This was originally written in December 2011:
Saturday, I awoke and could not motivate myself to work in the morning. Instead I wasted about two hours of time watching Youtube videos until the gym opened and I could go work out. I thought a lot during that workout what it was that was putting me in this state… then it hit me.
I returned home form the gym and new what I needed to do, something I had been avoiding doing for one and a half years.
In a corner in my room I had a pile of my Dad’s stuff that I just could not bring myself to go through. There were clothes of his my Mom had sent me to try on. There were also papers and a scrap book I had put together for myself – it all sat in this corner collecting dust.
Everyday I would see it, and whether I thought about it consciously or not did not matter, every time I glanced over and saw the pile, my unconscious mind new exactly what it was.
When my book Ouch My Heart Is Broken came out I was more sad than glad and I could not figure out why. As the week went on and I payed more and more attention to my feelings I knew it was time to let go.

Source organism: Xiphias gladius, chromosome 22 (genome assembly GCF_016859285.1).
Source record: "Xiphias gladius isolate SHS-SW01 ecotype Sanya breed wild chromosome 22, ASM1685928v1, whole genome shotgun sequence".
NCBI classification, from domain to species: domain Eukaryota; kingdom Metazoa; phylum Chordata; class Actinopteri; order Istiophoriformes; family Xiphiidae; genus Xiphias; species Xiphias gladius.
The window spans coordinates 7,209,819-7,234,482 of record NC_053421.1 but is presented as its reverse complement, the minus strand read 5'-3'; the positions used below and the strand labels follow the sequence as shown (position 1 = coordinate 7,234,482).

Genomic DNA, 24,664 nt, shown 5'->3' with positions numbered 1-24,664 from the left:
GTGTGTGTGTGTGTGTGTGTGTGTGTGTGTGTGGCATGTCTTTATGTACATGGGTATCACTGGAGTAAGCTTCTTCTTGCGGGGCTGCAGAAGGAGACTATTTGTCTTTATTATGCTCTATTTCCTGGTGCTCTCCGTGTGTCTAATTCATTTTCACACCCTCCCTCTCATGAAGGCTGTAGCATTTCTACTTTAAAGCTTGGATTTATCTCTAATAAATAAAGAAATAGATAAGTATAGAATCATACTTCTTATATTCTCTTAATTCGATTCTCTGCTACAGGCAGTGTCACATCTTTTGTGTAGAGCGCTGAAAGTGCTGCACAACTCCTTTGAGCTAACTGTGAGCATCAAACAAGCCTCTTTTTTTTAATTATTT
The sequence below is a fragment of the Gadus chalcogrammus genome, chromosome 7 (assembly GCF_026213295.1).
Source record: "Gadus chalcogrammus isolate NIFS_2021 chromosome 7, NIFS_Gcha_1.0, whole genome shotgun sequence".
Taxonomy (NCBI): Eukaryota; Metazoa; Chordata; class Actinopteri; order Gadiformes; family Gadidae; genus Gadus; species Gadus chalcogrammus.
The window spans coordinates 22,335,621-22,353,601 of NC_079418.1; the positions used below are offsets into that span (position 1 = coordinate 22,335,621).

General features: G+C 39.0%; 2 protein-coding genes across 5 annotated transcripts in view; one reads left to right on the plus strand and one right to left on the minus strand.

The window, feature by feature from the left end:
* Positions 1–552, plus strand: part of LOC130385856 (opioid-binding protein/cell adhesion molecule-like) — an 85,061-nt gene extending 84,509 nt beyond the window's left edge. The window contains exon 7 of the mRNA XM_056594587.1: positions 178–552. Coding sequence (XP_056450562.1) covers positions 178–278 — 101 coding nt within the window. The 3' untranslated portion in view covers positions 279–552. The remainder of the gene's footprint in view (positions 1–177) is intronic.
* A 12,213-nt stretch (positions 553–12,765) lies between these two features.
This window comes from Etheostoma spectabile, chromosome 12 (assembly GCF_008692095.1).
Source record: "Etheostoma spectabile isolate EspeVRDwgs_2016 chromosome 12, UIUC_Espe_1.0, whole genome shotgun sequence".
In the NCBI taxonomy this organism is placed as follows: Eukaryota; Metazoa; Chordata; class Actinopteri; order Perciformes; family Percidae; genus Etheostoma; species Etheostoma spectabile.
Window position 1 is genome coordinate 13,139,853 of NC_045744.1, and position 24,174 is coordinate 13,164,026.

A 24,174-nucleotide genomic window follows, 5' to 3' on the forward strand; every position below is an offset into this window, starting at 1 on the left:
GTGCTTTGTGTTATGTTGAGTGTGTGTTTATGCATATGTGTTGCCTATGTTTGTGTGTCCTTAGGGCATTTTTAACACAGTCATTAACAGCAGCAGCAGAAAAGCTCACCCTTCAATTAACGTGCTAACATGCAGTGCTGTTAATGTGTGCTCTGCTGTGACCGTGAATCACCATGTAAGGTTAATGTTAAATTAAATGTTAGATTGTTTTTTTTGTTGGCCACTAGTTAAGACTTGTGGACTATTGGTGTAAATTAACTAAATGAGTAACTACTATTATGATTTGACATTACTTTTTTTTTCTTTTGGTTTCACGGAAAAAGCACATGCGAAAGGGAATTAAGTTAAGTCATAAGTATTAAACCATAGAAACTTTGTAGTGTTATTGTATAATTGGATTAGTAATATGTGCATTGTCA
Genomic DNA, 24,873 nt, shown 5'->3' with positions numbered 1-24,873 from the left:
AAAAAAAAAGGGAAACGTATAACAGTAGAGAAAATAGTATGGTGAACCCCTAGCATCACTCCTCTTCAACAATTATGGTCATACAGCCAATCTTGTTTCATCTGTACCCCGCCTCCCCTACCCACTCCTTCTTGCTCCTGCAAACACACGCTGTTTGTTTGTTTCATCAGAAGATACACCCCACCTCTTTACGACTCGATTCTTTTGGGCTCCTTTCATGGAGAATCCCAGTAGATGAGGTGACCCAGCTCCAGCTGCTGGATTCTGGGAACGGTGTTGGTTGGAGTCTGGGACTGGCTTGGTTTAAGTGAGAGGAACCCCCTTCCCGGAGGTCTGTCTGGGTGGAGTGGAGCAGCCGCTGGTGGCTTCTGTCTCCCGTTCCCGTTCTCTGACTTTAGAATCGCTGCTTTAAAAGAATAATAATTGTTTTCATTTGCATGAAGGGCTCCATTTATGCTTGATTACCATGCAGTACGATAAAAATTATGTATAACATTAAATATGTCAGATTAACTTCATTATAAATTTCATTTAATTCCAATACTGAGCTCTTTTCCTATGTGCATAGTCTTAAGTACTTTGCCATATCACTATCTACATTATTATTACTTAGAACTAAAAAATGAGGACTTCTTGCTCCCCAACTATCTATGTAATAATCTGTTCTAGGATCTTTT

So much of the book is about letting go and healing, and, to be perfectly honest, I had not yet done that with my Dad. I kept that stuff in plain site so I could try to hold onto him a little longer, why?
My Dad and I were not super close growing up. He often made choices that left him unavailable to me. I also allowed his and my Mom’s relationship to influence my perception of him and who he was.
It was not until I was 16 years old and my Dad got “Direct TV” that we started to bond. Every Monday night, my Dad, my Brother, and I would get together to watch professional wrestling. It was really special because I knew my Dad was making a deliberate effort to be home from work early so he could spend the time with my Brother and I. We did this until I left for college. To this day, professional wrestling still holds a special place in my heart solely for this reason.